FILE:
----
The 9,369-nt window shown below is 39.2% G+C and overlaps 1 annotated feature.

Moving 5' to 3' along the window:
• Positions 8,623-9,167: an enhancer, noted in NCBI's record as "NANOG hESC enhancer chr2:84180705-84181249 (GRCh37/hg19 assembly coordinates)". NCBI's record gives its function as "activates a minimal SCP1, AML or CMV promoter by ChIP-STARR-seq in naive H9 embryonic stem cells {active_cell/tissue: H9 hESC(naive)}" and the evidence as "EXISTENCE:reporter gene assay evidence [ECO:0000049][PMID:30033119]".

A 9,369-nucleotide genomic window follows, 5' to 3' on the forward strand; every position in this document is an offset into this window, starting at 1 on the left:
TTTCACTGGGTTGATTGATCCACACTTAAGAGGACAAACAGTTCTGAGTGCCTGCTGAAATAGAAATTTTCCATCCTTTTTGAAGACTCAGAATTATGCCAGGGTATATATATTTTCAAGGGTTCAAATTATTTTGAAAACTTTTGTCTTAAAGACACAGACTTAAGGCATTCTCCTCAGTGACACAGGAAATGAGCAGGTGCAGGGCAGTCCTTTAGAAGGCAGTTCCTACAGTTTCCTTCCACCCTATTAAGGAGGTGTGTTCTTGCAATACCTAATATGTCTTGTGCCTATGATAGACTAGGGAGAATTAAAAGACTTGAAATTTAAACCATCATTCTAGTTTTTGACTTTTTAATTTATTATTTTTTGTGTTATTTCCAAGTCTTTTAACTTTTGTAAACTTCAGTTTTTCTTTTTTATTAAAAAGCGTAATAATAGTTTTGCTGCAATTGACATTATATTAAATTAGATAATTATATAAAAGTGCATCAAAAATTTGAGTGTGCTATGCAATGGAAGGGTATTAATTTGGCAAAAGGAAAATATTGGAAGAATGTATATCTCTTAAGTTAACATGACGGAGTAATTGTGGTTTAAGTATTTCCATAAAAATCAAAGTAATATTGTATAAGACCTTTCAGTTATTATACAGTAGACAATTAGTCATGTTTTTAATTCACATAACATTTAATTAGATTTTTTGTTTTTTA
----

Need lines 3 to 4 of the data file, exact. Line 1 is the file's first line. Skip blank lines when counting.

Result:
• Positions 8,623-9,167: an enhancer, noted in NCBI's record as "NANOG hESC enhancer chr2:84180705-84181249 (GRCh37/hg19 assembly coordinates)". NCBI's record gives its function as "activates a minimal SCP1, AML or CMV promoter by ChIP-STARR-seq in naive H9 embryonic stem cells {active_cell/tissue: H9 hESC(naive)}" and the evidence as "EXISTENCE:reporter gene assay evidence [ECO:0000049][PMID:30033119]".

A 9,369-nucleotide genomic window follows, 5' to 3' on the forward strand; every position in this document is an offset into this window, starting at 1 on the left: